My first state conference was an Art Camp – bunkhouses in the tall pines of Northern Az. There were campfires at night, picnic tables for meals served cafeteria-style, and the camaraderie achieved when having to share a primitive bathroom with 12 other people you just met. Conversations started early in the morning and ended late at night. I strengthened my relationships with co-workers (there were 12 from our district attending but we didn’t all share the same cabins) and forged new friendships that will last the rest of my career. While the many hands-on workshops provided new ideas for lessons, the conversations outside the scheduled events provided classroom management tips as well as media advice, tricks of the trade and email addresses so we could stay in touch!
    The many benefits I received from the past state and national conferences made me the art teacher that I am today and I wonder how much better I could be if I had discovered this advantage years earlier…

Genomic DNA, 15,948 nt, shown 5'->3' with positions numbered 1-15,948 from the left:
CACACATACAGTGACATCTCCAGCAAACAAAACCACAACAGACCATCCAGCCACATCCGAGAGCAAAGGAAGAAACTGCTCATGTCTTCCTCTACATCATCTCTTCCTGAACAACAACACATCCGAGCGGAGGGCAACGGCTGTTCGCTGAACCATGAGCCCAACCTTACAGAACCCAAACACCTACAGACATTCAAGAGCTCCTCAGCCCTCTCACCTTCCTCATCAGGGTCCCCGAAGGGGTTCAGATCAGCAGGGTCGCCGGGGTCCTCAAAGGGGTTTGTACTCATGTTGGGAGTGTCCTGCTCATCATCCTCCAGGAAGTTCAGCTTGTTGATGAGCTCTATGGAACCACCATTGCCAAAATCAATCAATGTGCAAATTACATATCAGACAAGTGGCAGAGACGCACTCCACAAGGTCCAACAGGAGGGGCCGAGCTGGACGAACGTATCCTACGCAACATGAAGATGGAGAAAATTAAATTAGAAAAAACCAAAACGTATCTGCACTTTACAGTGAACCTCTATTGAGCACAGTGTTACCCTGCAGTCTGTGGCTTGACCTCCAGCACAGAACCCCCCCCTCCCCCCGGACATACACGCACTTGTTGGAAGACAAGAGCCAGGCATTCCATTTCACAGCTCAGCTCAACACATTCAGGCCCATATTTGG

• http://www.artbke.blogspot.com/ Amanda Heyn

      So glad I’m not alone in waiting to go. I really am so excited. Too bad I’m not going to Art Camp. That sounds absolutely wonderful! 

      • Vivian

         Amanda, I too have not attended in many years. I feel like this year I’d like to go. I’ve sent my principal a couple of emails but haven’t heard back yet. I am not sure they’ll be able to fund the $200 cost for the weekend, plus I will have hotel payments out of my pocket to consider. $350 for a weekend conference is expensive (and may cost more with gas and food), if it will not be afforded by my school. I would love to go to be with and meet other art educators, to be inspired and learn new things, get new materials…etc…. but not sure that I want to spend that much out of my own pocket…  What would you do? Does your school pay for it partially, fully? Curious! thanks

        • http://www.theartofed.com/ Jessica Balsley